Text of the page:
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False Profit: How an El Mirage Preacher Swindled Followers

Guadalupe Davila Jr. isn't standing at the pulpit of his small church in El Mirage preaching to the congregation about living a godly life. He isn't inside the baptismal font, waist-deep in water and immersing new members and cleansing them of their sins. And he's not at the church's learning center giving children a lesson about the evils of lying.

Instead, on this warm day in May, the 47-year-old is sitting in a crowded El Mirage courthouse waiting for his turn to stand before a city judge. He fidgets, crossing and uncrossing his arms and legs. He places his left ankle on his right knee and anxiously shakes his foot.

The pastor with graying hair swept up into a faux-hawk is here to answer allegations that he repeatedly harassed an ex-girlfriend.

The young woman had been his secret lover for about two years, but she ended the relationship after realizing she wasn't the only church member with whom he was sexually involved. She obtained an order of protection last November.

Davila started barraging her with calls, text messages, and e-mails almost as soon as she stopped attending Primera Iglesia Bautista Camino al Cielo, once affiliated with the Arizona Southern Baptist Convention.

He sent her hundreds of erratic communiques — one minute telling her he misses her and that God loves her and the next that she's a "fucking bitch" and a "fucking liar." In others, he writes that he's "unsettled with remorse" and that he'll pray for her.

Davila ignored a warning from an El Mirage police detective to stop the campaign, and he was arrested March 22 on two counts of aggravated harassment and for violating a court order. He spent several days, including his birthday, in a Maricopa County lockup.

He pleaded guilty in May and was ordered to attend domestic-violence-intervention counseling and pay more than $650 in fines.

His court appearance for harassment is just the latest of his troubles, evidence that a deceitful world he built has started to crumble.


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Former church members and volunteers also sit in the courtroom gallery. The once-loyal parishioners, who donated thousands of hours and dollars to refurbish the church and build up a learning center for children, pulled away from Davila just as he launched another fundraising campaign. His goal was to draw even more money from nearby retirement communities and neighboring churches.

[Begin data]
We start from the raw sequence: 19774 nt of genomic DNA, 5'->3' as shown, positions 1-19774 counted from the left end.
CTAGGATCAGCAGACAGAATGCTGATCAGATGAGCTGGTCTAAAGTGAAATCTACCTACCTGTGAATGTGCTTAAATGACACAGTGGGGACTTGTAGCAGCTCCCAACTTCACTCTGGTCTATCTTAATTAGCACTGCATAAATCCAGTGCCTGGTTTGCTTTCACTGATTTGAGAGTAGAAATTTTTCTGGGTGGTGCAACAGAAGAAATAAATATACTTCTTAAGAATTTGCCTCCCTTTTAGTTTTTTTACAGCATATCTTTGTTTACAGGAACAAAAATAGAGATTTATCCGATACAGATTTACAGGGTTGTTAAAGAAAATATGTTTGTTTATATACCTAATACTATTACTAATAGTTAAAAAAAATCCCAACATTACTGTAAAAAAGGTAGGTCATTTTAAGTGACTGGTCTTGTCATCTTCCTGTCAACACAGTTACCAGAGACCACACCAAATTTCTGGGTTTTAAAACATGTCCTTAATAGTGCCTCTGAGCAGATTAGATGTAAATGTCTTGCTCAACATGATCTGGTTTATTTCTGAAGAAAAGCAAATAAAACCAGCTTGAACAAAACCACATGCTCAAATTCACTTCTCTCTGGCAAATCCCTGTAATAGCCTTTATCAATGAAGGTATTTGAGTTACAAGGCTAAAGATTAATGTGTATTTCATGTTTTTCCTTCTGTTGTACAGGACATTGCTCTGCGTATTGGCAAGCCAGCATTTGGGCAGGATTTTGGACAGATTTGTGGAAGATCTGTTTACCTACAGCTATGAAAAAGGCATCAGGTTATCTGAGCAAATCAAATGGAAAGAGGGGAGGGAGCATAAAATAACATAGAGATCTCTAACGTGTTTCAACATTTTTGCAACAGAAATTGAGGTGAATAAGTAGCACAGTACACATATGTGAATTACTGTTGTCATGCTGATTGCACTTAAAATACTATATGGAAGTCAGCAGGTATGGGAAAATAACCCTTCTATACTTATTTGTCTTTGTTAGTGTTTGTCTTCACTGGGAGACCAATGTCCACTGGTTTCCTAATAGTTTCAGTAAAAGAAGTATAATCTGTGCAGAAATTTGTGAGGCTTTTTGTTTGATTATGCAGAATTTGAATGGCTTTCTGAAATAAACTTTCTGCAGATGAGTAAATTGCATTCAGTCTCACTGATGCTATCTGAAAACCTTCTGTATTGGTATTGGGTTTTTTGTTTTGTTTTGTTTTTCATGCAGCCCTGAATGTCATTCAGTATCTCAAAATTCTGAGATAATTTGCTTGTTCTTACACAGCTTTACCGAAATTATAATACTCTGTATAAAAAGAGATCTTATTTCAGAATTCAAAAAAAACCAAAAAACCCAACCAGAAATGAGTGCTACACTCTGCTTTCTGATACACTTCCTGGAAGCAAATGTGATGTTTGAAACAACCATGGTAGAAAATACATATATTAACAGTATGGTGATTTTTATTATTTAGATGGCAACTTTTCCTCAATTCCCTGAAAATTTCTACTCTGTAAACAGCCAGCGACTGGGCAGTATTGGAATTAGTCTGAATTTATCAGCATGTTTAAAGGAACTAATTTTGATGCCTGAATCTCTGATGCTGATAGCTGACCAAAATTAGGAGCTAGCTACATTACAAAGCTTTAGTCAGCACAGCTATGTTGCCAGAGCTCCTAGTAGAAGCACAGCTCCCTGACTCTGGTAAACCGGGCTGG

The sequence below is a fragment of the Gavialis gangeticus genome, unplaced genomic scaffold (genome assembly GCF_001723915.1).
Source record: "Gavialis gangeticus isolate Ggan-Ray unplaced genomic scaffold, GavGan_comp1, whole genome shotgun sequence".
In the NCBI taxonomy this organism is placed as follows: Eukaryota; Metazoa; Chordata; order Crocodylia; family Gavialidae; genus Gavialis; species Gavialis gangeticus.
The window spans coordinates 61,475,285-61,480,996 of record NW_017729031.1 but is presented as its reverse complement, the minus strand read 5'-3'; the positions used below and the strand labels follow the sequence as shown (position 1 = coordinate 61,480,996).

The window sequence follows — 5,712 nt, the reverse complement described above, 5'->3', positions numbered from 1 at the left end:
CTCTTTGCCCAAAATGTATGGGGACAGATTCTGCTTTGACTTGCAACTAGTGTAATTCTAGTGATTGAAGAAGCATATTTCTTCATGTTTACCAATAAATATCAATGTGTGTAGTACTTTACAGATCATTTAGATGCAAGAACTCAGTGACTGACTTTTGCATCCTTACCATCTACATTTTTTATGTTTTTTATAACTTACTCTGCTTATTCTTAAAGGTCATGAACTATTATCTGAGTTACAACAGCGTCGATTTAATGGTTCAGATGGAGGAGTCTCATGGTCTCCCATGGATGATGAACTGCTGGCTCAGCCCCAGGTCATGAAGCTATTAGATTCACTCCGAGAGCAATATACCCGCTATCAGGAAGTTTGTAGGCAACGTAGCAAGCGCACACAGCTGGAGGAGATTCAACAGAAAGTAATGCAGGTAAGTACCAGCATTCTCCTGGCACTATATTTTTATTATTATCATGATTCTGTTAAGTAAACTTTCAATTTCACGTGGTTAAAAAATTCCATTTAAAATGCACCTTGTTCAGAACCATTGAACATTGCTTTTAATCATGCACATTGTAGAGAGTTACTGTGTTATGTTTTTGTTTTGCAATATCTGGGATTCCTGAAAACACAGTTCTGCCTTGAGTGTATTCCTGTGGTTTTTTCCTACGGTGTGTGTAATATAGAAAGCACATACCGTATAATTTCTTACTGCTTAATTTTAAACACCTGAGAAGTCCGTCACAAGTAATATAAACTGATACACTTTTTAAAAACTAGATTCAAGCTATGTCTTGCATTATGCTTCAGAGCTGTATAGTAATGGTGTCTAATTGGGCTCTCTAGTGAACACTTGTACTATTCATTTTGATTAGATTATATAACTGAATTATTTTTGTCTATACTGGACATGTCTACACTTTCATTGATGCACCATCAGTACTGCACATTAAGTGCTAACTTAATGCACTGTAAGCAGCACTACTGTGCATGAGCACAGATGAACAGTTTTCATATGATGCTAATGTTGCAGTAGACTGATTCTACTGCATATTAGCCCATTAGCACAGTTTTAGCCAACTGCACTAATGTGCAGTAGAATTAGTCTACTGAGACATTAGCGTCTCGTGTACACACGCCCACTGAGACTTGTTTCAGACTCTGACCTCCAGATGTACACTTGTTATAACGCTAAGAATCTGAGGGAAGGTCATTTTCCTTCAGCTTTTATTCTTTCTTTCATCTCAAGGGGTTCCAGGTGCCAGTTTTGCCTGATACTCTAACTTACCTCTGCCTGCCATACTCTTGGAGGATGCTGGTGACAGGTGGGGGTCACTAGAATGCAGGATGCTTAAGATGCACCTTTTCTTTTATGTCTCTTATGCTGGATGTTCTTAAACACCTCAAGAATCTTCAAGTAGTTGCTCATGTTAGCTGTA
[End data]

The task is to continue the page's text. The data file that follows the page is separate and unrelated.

Estranged congregation members tell New Times they believe that as they helped the church and its children, Davila helped himself to donations.

In a promotional video shot in late 2012, Davila pleaded for more volunteers, as well as for window blinds, folding chairs, a big-screen television, and "continual monthly financial support." He used stories of neglected children, photo montages of little brown faces fading in and out, and a backdrop of woeful gospel music.

"We need your help," he implored. "Do it for the little children."


They called him Pastor Lupe.

When volunteers first arrived in 2010, they were smitten by the children living across the street in a strip of worn, government-subsidized apartments. They fell in love, too, with the charismatic, suave preacher.

Without hesitation, they started to improve the learning center and give the church a facelift. They were eager to donate to the cause, opening their hearts and wallets and bringing in other volunteers.

A fundraising campaign surely would attract more of what the longtime parishioners called the "big-money people" — generous Sun City retirees.

Tens of thousands of dollars in cash, checks, gift cards, and materials poured in — not just for the learning center but for the major renovations to the church.

None of it was carefully tracked.

In fact, no one knows for sure how much money was donated. Davila may know, but during a visit to the church in May, he stood with his arms crossed tightly and told New Times repeatedly that he had nothing to say.

When confronted a second time outside the El Mirage Municipal Court about other irregularities at the church, including what appears to be an invalid tax-exempt number he used to collect donations of food and other items from local stores, including Costco, he said several times: "I don't have to tell you anything."

He also wouldn't discuss what happened to money he cleared out of a bank account set up for contributions to the children's center.

Volunteers started coming after Davila enticed a few members of Calvary Church in Surprise to go see the dilapidated church and meet its children. Word quickly spread, drawing more volunteers. Other churches decided to make monthly contributions to the poor El Mirage church.

By spring 2011, Calvary agreed to take on the learning center as part of its outreach ministry. Church volunteers called it the Nehemiah Project, after the biblical prophet said to have led the rebuilding of the walls of Jerusalem.

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Monica Alonzo
Contact: Monica Alonzo